JAMES E. GUFFEY, ET AL. Vs. LEXINGTON HOUSE, LLC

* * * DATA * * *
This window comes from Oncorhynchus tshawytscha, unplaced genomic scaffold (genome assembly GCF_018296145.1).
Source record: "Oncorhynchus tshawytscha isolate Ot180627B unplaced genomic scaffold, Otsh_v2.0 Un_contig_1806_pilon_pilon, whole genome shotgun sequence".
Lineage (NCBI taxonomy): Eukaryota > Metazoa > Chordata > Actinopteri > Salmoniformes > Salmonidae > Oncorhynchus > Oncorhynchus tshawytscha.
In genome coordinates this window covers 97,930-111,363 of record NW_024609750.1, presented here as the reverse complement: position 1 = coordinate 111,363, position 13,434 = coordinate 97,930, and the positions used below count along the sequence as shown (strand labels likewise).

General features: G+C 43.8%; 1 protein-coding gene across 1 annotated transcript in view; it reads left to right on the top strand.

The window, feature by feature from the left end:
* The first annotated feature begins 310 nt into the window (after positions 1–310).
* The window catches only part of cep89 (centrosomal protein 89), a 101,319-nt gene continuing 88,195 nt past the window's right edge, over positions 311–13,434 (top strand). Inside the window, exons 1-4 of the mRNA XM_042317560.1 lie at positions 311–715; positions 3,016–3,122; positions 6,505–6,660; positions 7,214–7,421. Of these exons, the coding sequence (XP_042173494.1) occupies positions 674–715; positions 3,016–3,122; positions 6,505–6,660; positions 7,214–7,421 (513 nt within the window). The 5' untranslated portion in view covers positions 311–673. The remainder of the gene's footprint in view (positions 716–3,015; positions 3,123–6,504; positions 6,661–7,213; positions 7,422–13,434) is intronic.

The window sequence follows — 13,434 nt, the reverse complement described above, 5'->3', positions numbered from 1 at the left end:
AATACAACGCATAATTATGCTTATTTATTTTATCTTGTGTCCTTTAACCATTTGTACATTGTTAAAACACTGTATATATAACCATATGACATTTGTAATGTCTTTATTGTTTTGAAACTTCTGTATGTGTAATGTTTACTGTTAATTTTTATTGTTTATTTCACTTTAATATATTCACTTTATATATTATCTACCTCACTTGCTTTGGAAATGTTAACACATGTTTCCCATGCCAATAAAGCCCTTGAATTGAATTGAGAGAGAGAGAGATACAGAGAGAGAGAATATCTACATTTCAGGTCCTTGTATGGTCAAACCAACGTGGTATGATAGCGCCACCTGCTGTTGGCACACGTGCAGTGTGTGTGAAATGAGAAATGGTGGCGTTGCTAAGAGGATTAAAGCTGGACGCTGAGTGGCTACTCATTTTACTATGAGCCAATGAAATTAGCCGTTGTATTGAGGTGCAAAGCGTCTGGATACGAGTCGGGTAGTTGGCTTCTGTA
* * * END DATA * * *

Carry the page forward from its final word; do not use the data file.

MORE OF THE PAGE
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STATE OF LOUISIANA COURT OF APPEAL, THIRD CIRCUIT 18-475 JAMES E. GUFFEY, ET AL. VERSUS LEXINGTON HOUSE, LLC ********** SUPERVISORY WRIT FROM THE NINTH JUDICIAL DISTRICT COURT PARISH OF RAPIDES, NO. 260,912 HONORABLE PATRICIA E. KOCH, DISTRICT JUDGE ********** JOHN D. SAUNDERS JUDGE ********** Court composed of Ulysses G. Thibodeaux, Chief Judge, John D. Saunders, Phyllis M. Keaty, Judges. WRIT DENIED. Eric J. Miller Bolen, Parker, Brenner, Lee & Engelsman, LTD. P.O. Box 11590 Alexandria, LA 71315-1590 (318) 445-8236 COUNSEL FOR DEFENDANT/APPLICANT: Lexington House, LLC Brent P. Frederick Michael T. Beckers Danielle N. Goren Frederick & Beckers, LLC 112 Founders Drive, Suite 101 Baton Rouge, LA 70810 (225) 372-6000 COUNSEL FOR PLAINTIFF/RESPONDENT: George Guffey James E. Guffey James E. Guffey, o/b/o Geneva Guffey SAUNDERS, Judge. Relator, Lexington House, LLC, seeks supervisory writs from the denial of its exception of prescription by the Ninth Judicial District Court, Parish of Rapides, the Honorable Patricia Koch, presiding. STATEMENT OF THE CASE Geneva Guffey (Geneva) was a resident at Lexington House, a nursing home. In January of 2016, Geneva was 91 years old and had pneumonia, respiratory distress, chronic heart failure, dementia, chronic obstructive pulmonary disease, peripheral vascular disease, and varicose veins. On January 19, 2016, a Lexington House employee dropped Geneva while transferring Geneva from a bath chair to her bed. Geneva’s right leg was badly cut. Geneva died on May 16, 2016, allegedly because the injuries she received caused an insurmountable decline in her overall condition. On November 2, 2016, Deana Fredrick (Deana) requested the formation of a medical review panel. Deana is Geneva’s granddaughter.1 On May 19, 2017, Deana attempted to “supplement” the request for a medical review panel to include James Guffey (James) as a claimant and stated that she was the representative of Geneva’s estate. On May 22, 2017, Lexington House filed an exception of no right of action grounded on the assertion that Deana was not a proper party claimant because as Geneva’s granddaughter, she is not included in the list of beneficiaries who have the right to file a survival action under La.Civ.Code art. 2315.1 or a wrongful death action under La.Civ.Code art. 2315.2. The trial court denied the exception and agreed with the Plaintiffs’ argument that the definition of “claimant” in La.R.S. 40:1231.1(A)(4) is not limited to those who will ultimately be allowed to assert a survival or wrongful death claim when the panel proceedings are concluded. See Deana’s father was Geneva’s son who died before Geneva. Deana was Geneva’s caregiver for several years before Geneva went to Lexington House. Deana was the executrix of Geneva’s estate and was the sole beneficiary of Geneva’s will. 1 Truxillo v. Thomas, 16-168 (La.App. 4 Cir. 8/31/16), 200 So.3d 972. This court denied Lexington House’s writ application, finding no error in the trial court’s ruling. In re Medical Review Panel Proceedings, Geneva Guffey v. Lexington House, LLC, 17-829 (La.App. 3 Cir. 2/2/18), an unpublished writ decision. The medical review panel issued an opinion on November 15, 2017, finding that Lexington House breached the standard of care with respect to the transfer. Two of Geneva’s children, James and George,2 filed suit individually and on behalf of Geneva in the district court on January 26, 2018. On February 13, 2018, Lexington House filed exceptions of vagueness and prescription. Those exceptions were heard on April 16, 2018. Plaintiffs stipulated to the removal of the allegations that were subject to the exception of vagueness (i.e., those that pled “other acts of negligence” and “any and all other damages”), and those were ordered stricken from the petition. The exception of prescription was denied, based on the reasoning in Truxillo, 200 So.3d 972, and on the finding that it had already been determined that Deana had a right of action. A written judgment was signed on April 26, 2018. Lexington House timely filed a notice of intent to seek supervisory writs, and a return date of June 15, 2018,3 was set. This writ application was timely filed. Plaintiffs filed their opposition on June 26, 2018. No trial date has been set, and there are no other scheduled hearings. SUPERVISORY RELIEF “A judgment denying an exception of prescription is an interlocutory judgment.” Eastern Solutions, Inc. v. Al-Fouzan, 12-464, p. 3 (La.App. 3 Cir. 11/7/12), 103 So.3d 1190, 1192, writ denied, 12-2623 (La. 1/25/13), 105 So.3d 721, Geneva’s will states that she has four children: Grady O. Guffey, Jr.; Otis Guffey; Kenneth Guffey (who predeceased her); and James “Buddy” Guffey. 2 3 Lexington House sought an extension of the return date at the same time as the notice was filed. 2 citing La.Code Civ.P. arts. 927 and 1841. “The proper procedural vehicle to contest an interlocutory judgment that does not cause irreparable harm is an application for supervisory writs. See La. C.C.P. arts. 2087 and 2201.” Brown v. Sanders, 06-1171, p. 2 (La.App. 1 Cir. 3/23/07), 960 So.2d 931, 933. ON THE MERITS The exception of prescription is governed by La.Code Civ.P. art. 927. . . . If evidence was adduced, the standard of review is manifest error[.] . . . The party pleading the exception of prescription bears the burden of proof unless it is apparent on the face of the pleadings that the claim is prescribed, in which case the plaintiff must prove that it is not. Arton v. Tedesco, 14-1281, p. 3 (La.App. 3 Cir. 4/29/15), 176 So.3d 1125, 1128, writ denied, 15-1065 (La. 9/11/15), 176 So.3d 1043 (citations omitted). Plaintiffs offered, filed, and introduced the following documents: A. Durable Power of Attorney, dated March 17, 2014, in favor of Deana Frederick from Geneva Guffey. B. Attorney-Client Contract, signed January 26, 2016, between Geneva and Frederick & Beckers, LLC. C. Request for Medical Review Panel dated November 2, 2016, listing claimant as “Deana Frederick, on Behalf of her Deceased Grandmother, Geneva Guffey[.]” D. Affidavit of James Guffey, dated June 30, 2017, stating that Deana was acting on his behalf in the Medical Review Panel proceedings. E. Affidavit of George Guffey (with the name “Grady O. Guffey” lined through), dated July 19, 2017, stating that Deana was acting on his behalf in the Medical Review Panel proceedings. F. Supplement to Request for Medical Review Panel, dated May 18, 2017, adding James and Deana, as a representative of Geneva’s estate, as claimants. G. Medical Review Panel Opinion, dated November 15, 2017, finding that Lexington House breached the standard of care in its treatment of Geneva, that the breach was the cause of local discomfort, that the laceration was treated appropriately, and that the laceration did not exacerbate her chronic medical problems or contribute to her ultimate demise. H. Judgment of Possession dated July 15, 2016. 3 I. Last Will and Testament of Geneva, dated March 14, 2014, naming Deana as the executrix of her estate. J. Death Certificate for Geneva. K. Petition for Damages. L. Judgment of the Third Circuit dated February 2, 2018, in docket number 17-829. M. Opposition to Writ Application in docket number 17-829. An action in medical malpractice must be brought “within one year from the date of the alleged act, omission, or neglect, or within one year from the date of the discovery of the alleged act, omission, or neglect[,]” and “in all events such claims shall be filed at the latest within a period of three years from the date of the alleged act, omission, or neglect.” La.R.S. 9:5628. Louisiana Revised Statutes 40:1231.8(A)(2)(a) provides for a suspension of prescription “until ninety days following certification, by certified mail,” of the issuance of the medical review panel opinion. In order for the suspension of prescription to be applicable, the request for the medical review panel must be correctly filed with the division of administration and the filing fee for same must be paid. Prescription is suspended as to the named party defendants, “all joint and solidary obligors, and all joint tortfeasors, including but not limited to health care providers, both qualified and not qualified[.]” La.R.S. 40:1231.8(A)(2)(a). A concise timeline of relevant events is as follows: 01/19/16 date of alleged malpractice 05/16/16 date of Geneva’s death 11/02/16 date of the filing of request for panel by Deana 05/18/17 date of the filing of the amended complaint 11/15/17 date of issuance of panel opinion 4 02/02/18 date of writ denial in 17-829 01/26/18 date of filing of petition in district court Lexington House argues that the petition filed in the district court on January 26, 2018,4 is prescribed on its face because it was filed more than one year after the date of the alleged malpractice (January 19, 2016, through May 16, 2016) and more than one year after the date of Geneva’s death (May 16, 2016), and because the petition does not give the date that the request for the formation of a medical review panel was made. According to Lexington House, Plaintiffs must rely solely upon the argument that the filing of the complaint of malpractice made by Deana on November 2, 2016, suspended prescription in their favor. Lexington House’s argument that the action is prescribed is founded on the assertions that Deana had no right of action to bring the claim for medical malpractice on behalf of Geneva and that Plaintiffs’ claims cannot relate back to the date of the original filing of the request for a medical review panel for that reason. Lexington House contends that Deana has conceded that she has no right of action because she is not a party plaintiff in the present action.5 Plaintiffs deny that they are arguing any relation back to the original filing because it was unnecessary for James and George to participate in the medical review panel proceedings since the claim filed by Deana suspended prescription as to them. 4 The petition was filed within ninety days of the issuance of the panel opinion. 5 Grandchildren are not included in the first class of beneficiaries in La.Civ.Code art. 2315.1 and do not step into the shoes of their deceased parents for purposes of the right action. See Dufrene v. Avondale Industries, Inc., 01-1474 (La.App. 4 Cir. 8/22/01), 795 So.2d 456, writ denied, 01-2613 (La. 10/26/01), 799 So.2d 1156. We recognize that, even as succession representative, Deana is not the proper party plaintiff to bring the survival action in the district court because the succession representative has that right only in the absence of any of the enumerated classes. As discussed below, however, we find that the definition of “claimant” under La.R.S. 40:121231.1(A)(4) is not synonymous with the classes of beneficiaries listed in La.Civ.Code arts. 2315.1 and 2315.2. 5 “The Supreme Court conclusively established in LeBreton v. Rabito, 19972221, p. 9 (La. 7/8/98), 714 So.2d 1226, 1230, that the LMMA [Louisiana Medical Malpractice Act] applies to the exclusion of the general codal provisions found in our Louisiana Civil Code in determining the suspension or interruption of prescription in medical malpractice actions.” In re Benoit, 17-802, p. 7 (La.App. 4 Cir. 4/11/18), 244 So.3d 44, 50. “The Act has no rules allowing relation back of pleadings for medical malpractice claims.” Warren v. Louisiana Med. Mut. Ins. Co., 07-0492, p. 4 (La. 12/2/08), 21 So.3d 186, 207-208, on reh’g (06/26/09). Plaintiffs base their argument on Truxillo, 200 So.3d 972. In Truxillo, the patient died following gastric bypass surgery, and her daughter timely requested the formation of a medical review panel. The panel issued its opinion on July 7, 2013, and the daughter timely filed a petition in district court. Within the ninety day period, the petition was amended to add the patient’s son as a plaintiff. He had not been a claimant in the medical review panel proceedings. The defendants claimed that the son’s action was prescribed. The fourth circuit stated: There are no cases which address the specific issue with which we are presented; however, we find nothing in the Louisiana Medical Malpractice Act (“MMA”) that requires that all parties who may potentially have a claim against a health care provider invoke a medical review panel proceeding. To the contrary, the purpose of the MMA, together with the MMA’s express provisions and our jurisprudence interpreting it, leave no doubt that a medical review panel request need not be invoked by each and every person who may ultimately have a claim in medical malpractice. To hold otherwise would allow for the filing of multiple medical review panels by separate claimants for the same claims. This could result in numerous and varied medical review panel decisions, which, in turn, could result in more than one applicable prescriptive period for initiating suit, an untenable result. As discussed more fully herein, we find that the suspension of the time period for filing suit, triggered by the filing of a medical review panel request, accrues to the benefit of all persons who have claims arising out of the alleged medical malpractice, including those who did not participate in requesting the medical review panel. 6 Truxillo, 200 So.3d at 974 (emphasis in original). The difference between Truxillo and this case is that Truxillo’s daughter was unquestionably a proper party plaintiff under La.Civ.Code arts. 2315.1 and 2315.2. Conversely, the first circuit has stated that: the statute expressly provides that the filing of a request for review of a malpractice claim “shall suspend the time within which suit must be instituted . . . until ninety days following notification, by certified mail, . . . to the claimant or his attorney of the issuance of the opinion by the medical review panel.” (Emphasis added.) This language clearly indicates that only the person or persons who actually presented a “claim” for review are entitled to the suspension of prescription granted under La. R.S. 40:1299.47(A)(2)(a). Furthermore, we observe that the legislature expressly provided that the filing of a request for review “shall suspend the running of prescription against all joint and solidary obligors, and all joint tortfeasors . . . that are the subject of the request for review,” thereby making the suspension of prescription invoked by the filing of the request effective against all other unnamed, potentially liable defendants. See La. R.S. 40:1299.47(A)(2)(a). Yet, the legislature did not provide for a similar application of the statute to benefit all other unnamed potential plaintiffs or claimants. We will not expand the application of the statute to so provide when the legislature has not done so, particularly in light of its ability to do so. See Ward [v. Vivian Healthcare and Rehabilitation Center], 47,649[,] [] p. 7 [(La.App. 2 Cir. 5/15/13),] 116 So.3d [870,] [] 875. Parks v. Louisiana Guest House, Inc., 13-2121, p. 8 (La.App. 1 Cir. 9/30/14), 155 So.3d 609, 613, writ denied, 14-2281 (La. 1/16/15), 157 So.3d 1131 (emphasis in original). The difference between Parks and this case is that the patient in Parks died during the pendency of the medical review panel proceeding, and his children did not amend the complaint to the panel to include their claim for wrongful death. The claim for wrongful death was made for the first time when the petition was filed in district court after the medical review panel issued its opinion. The first circuit found that the medical review panel complaint filed by Mr. Parks before he died “only served to suspend the running of prescription as to the claim that he filed and did not 7 suspend the running of prescription in favor of the plaintiffs' claims” and dismissed the claims of his children. Id. In the present case, Geneva died before the request for a medical review panel was made, and the wrongful death claim was presented to the panel (which determined that her death was not the result of the alleged malpractice). Lexington House urges this court to follow the reasoning of the first circuit in the most recent case: Rickerson v. Audubon Health & Rehabilitation Center,6 17629 (La.App. 1 Cir. 12/21/17), (unpublished opinion), writ denied, 18-118 (La. 3/23/18), 239 So.3d 292.7 This is the case with facts most similar to the present case. Rickerson involved a situation where two competing claims were filed by the decedent’s parents and his children. The original complaint was timely filed after the patient’s death, but it is unclear who filed it. The patient is listed as “deceased.” The filing indicates that a copy of the complaint was sent to two of his children, but the complaint did not list them as claimants. Within a year of the patient’s death, his parents filed a complaint with the division of administration. Then, more than a year after the death, the patient’s children sought to amend the original complaint to add themselves as claimants. The children filed suit in the district court within ninety days of the issuance of the panel’s opinion, and the defendant healthcare provider filed an exception of prescription alleging that the children’s complaint before the panel was not timely filed and did not interrupt prescription. The trial court dismissed the children’s claims. The first circuit declined to follow Truxillo, 200 So.3d 972, and upheld the trial court’s finding that the claims of the children were prescribed. The first circuit stated: 6 Rickerson is not designated for publication. 7 This case had not been decided at the time the writ in docket number 17-829 was filed. 8 While we recognize that the Fourth Circuit's opinion in Truxillo appears to be at odds with this court’s earlier opinion in Parks, we are constrained to apply this court’s holding in Parks, and, accordingly, we must conclude that the filing of the original complaint of malpractice naming “Joseph Triggs (Deceased)” did not serve to suspend the running of prescription as to the medical malpractice claims of Mr. Triggs’s children. Rickerson, 17-629, p. 4. The first circuit then addressed the relation back argument and stated: In the instant case, application of the doctrine of relation back to the amended complaint adding Mr. Triggs’s children as claimants would permit the adding of plaintiffs subsequent to the one-year prescriptive period provided for in LSA–R.S. 9:5628, thereby avoiding the application of that special prescriptive statute and reading out the prescription and suspension period provisions set forth in LSA–R.S. 9:5628 and LSA–R.S. 40:1231.8(A)(2)(a). See Warren, 21 So.3d at 207–208 (on rehearing). Thus, as instructed by the holding in Warren, we are constrained to conclude that the doctrine of relation back set forth in LSA–C.C.P. art. 1153 cannot be applied to allow the amended complaint adding Mr. Triggs’[s] children as claimants, which was filed more than one year after the alleged malpractice, to relate back to the timely filing of any other complaint. Id. at p. 5. As discussed above, this court has already considered a writ application by Lexington House on the issue of whether Deana had a right of action and found no error the trial court’s ruling that she was, in fact, a proper claimant under the provisions of the LMMA. Plaintiffs contend that Lexington House is raising the same issue as in its exception of no right of action but calling it an exception of prescription. Plaintiffs argue that this court’s disposition of “WRIT DENIED. We find no error in the trial court’s ruling[]” is now law of the case. Lexington House argues that it is not law of the case because when the trial court ruled on the exception of no right of action, the trial court said “You’re premature in [] filing whatever you’re filing because if, in fact, the Medical Malpractice Act is just a prelude to a lawsuit, then when you get to the lawsuit[,] you might have a valid no right of action [sic] to the claim.” 9 One of the issues raised in the writ application in 17-829 was that the trial court erred in failing to rule on the merits of the exception in finding that it was premature. However, we find that when the trial court denied the exception, it specifically stated that it would not “limit the process of the medical malpractice actions.” Additionally, it is clear that this court considered the merits of the exception in its decision to deny the writ. Moreover, the “denial of supervisory writs does not bar reconsideration of issues argued in the writ application on appeal.”8 CLK Co., LLC v. CXY Energy, Inc., 07-834, p. 8 (La.App. 3 Cir. 12/19/07), 972 So.2d 1280, 1286, writs denied, 08140 and 08-207 (La. 3/14/08), 977 So.2d 932, 937. And, “the law of the case doctrine is discretionary.” Suire v. Oleum Operating Co., 17-117, p. 18 (La.App. 3 Cir. 11/2/17), 235 So.3d 1215, 1229, writ denied, 18-279 (La. 4/6/18), 239 So.3d 827, and writ denied, 18-271 (La. 4/6/18), 240 So.3d 184. We find that the issuance of the first circuit’s opinion in Rickerson, 17-629, compels this court to reconsider the issue of whether Deana has a right of action. While this writ application presents an issue of prescription, we find that the issues of right of action and prescription are inextricably intertwined in this case. “A request for a medical review panel is a prerequisite to and not the equivalent of a suit for medical malpractice.” Houghton v. Our Lady of the Lake Hosp., Inc., 03-135, p. 4 (La.App. 1 Cir. 7/17/03), 859 So.2d 103, 105-106. According to La.R.S. 40:1231.1(A)(4): “Claimant” means a patient or representative or any person, including a decedent’s estate, seeking or who has sought recovery of damages or future medical care and related benefits under this Part. All persons claiming to have sustained damages as a result of injuries to or death of any one patient are considered a single claimant. 8 We recognizes that this is not an appeal and that there is an argument as to whether the inclusion of the “we find no error” language precludes further review of this issue; however, that argument is for another day and is not germane to this case. 10 “Representative” is defined as “the spouse, parent, guardian, trustee, attorney or other legal agent of the patient.” La.R.S. 40:1231.1(A)(4). Deana had a power of attorney from Geneva for two years prior to Geneva’s death. She was named executrix and sole beneficiary in Geneva’s will. Although she did not specifically designate herself as the succession representative when the original complaint was filed, the complaint makes clear that she was filing on behalf of her deceased grandmother. She amended the complaint to reflect that she was the representative of the estate. When the exception of no right of action was filed, she introduced documents proving that she was the succession representative. Lexington House does not dispute the validity of those documents. Louisiana Revised Statues 40:1231.8(B)(2)(a) now allows the health care provider to raise the peremptory exception of no right of action at any time, including before completion of the medical review panel process. The right to bring that exception was added by 2012 Acts No. 802, §1. There was no corresponding amendment to the definition of “claimant” even though 2012 Acts No. 538, § 1, did add subsection (L) to La.R.S. 40:1231.1. Lexington House argues that to define “claimant” as broadly as the trial court did in this case and in Truxillo, 200 So.3d 972, would render La.R.S. 40:1231.8(B)(2)(a) meaningless because “absolutely anyone” could be a claimant. Lexington House’s argument completely ignores the language used in the definition of “claimant.” “It is [] well established that the Legislature is presumed to enact each statute with deliberation and with full knowledge of all existing laws on the same subject.” M.J. Farms, Ltd. v. Exxon Mobil Corp., 07-2371, p. 13 (La. 7/1/08), 998 So.2d 16, 27. “[R]ules of statutory construction provide that when two statutes deal with the same subject matter, they should be harmonized if possible; however, if there is a 11 conflict, the statute specifically directed to the matter at issue must prevail as an exception to the statute more general in character.” City of Pineville v. Am. Fed’n of State, County, and Mun. Emps., AFL-CIO, Local 3352, 00-1983, p. 4 (La. 6/29/01), 791 So.2d 609, 612. There is a conflict between the definitions of which persons have a right of action under the Louisiana Civil Code and which persons can bring a claim under the LMMA. Although the legislature could have “Claimant” defined as those who have a right of action under either La.Civ.Code art. 2315.1 or 2315.2, it did not do so and specifically included “representative” and “a decedent’s estate.” La.R.S. 40:1231.1(A)(4). Furthermore, La.R.S. 40:1231.1(A)(4) does not state that the representative or the estate can be a claimant only when the classes of persons listed in La.Civ.Code arts. 2315.1 and 2315.2 do not exist. We find that there is a difference between having a right of action to bring a complaint before the medical review panel and having a right of action to file suit in the district court once the panel proceedings are concluded. There must be a difference because there is the possibility that the patient will die after the conclusion of the panel proceedings but before the conclusion of any following litigation. Thus, a distinction between who can bring a claim before the panel and who can sue for damages after the conclusion of the panel proceedings is both reasonable and logical. The determination of who can bring a claim for damages is irrelevant to the definition of “claimant.” Lexington House’s argument also ignores the last sentence of La.R.S. 40:1231.1(1)(4). Despite the first circuit’s ruling in Parks, 155 So.3d at 613 (emphasis in original), the legislature did express an intent “for a similar application of the statute to benefit all other unnamed potential plaintiffs or claimants.” If the singular term “claimant” is the basis for the first circuit’s decision, then this basis 12 falls in light of the pronouncement that “[a]ll persons claiming to have sustained damages as a result of injuries to or death of any one patient are considered a single claimant.” La.R.S. 40:1231.1(1)(4). “There is, accordingly, no focus whatsoever on the claimants during the medical review panel process.” Truxillo, 200 So.3d at 976. Moreover, “[t]he explicit statement that all persons damaged by the alleged malpractice are considered a ‘single claimant’ clearly contemplates the filing of a single request for a medical review panel, with the intent that the rights of all potential plaintiffs are protected.” Id. at 975 (emphasis in original). Accordingly, we find that Deana is a claimant pursuant to La.R.S. 40:1231.1(A)(4) and that her filing of the request for the formation of a medical review panel suspended prescription as to all potential plaintiffs. Truxillo, 200 So.3d 972. For these reasons, we render that the trial court did not commit manifest error in denying the exception of prescription filed by Lexington House and that this writ application is denied. WRIT DENIED. We find no error in the trial court’s ruling. 13